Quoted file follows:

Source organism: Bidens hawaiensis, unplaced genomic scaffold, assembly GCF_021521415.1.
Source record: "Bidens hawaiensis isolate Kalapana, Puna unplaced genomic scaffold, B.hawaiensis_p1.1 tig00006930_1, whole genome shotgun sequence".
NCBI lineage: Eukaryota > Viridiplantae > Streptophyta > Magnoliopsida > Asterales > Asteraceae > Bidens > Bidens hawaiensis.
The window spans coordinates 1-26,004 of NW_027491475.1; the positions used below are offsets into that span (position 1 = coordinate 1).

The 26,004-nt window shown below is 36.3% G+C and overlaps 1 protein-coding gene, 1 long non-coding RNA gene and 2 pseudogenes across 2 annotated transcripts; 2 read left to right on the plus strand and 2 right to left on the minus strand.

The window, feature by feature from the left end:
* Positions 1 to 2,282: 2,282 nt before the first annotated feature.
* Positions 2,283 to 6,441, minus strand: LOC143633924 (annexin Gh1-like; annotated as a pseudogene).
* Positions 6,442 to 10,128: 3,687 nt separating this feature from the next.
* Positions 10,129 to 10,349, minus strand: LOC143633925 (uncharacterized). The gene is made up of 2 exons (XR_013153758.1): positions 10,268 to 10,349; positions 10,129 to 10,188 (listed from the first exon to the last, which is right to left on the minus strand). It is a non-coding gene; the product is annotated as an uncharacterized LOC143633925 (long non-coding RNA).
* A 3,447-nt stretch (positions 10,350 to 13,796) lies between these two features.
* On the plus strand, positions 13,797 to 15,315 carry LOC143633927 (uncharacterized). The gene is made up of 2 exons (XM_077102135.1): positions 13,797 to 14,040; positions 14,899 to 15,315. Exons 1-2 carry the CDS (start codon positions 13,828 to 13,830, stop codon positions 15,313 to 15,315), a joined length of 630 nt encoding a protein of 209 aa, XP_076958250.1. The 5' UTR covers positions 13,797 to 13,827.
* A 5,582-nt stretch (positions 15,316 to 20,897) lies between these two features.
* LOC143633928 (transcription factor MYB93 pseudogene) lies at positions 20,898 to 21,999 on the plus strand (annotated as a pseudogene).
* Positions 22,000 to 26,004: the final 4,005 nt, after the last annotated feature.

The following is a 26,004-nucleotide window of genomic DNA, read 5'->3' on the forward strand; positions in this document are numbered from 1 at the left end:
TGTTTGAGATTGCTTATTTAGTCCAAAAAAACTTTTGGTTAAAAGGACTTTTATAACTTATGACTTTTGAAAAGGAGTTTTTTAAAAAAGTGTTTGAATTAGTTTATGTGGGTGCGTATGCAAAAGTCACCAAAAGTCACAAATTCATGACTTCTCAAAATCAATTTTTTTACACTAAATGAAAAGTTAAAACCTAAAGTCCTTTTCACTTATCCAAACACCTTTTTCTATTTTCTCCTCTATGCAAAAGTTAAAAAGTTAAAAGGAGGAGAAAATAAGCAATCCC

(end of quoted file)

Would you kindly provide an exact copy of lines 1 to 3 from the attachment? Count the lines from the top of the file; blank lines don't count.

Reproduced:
Source organism: Bidens hawaiensis, unplaced genomic scaffold, assembly GCF_021521415.1.
Source record: "Bidens hawaiensis isolate Kalapana, Puna unplaced genomic scaffold, B.hawaiensis_p1.1 tig00006930_1, whole genome shotgun sequence".
NCBI lineage: Eukaryota > Viridiplantae > Streptophyta > Magnoliopsida > Asterales > Asteraceae > Bidens > Bidens hawaiensis.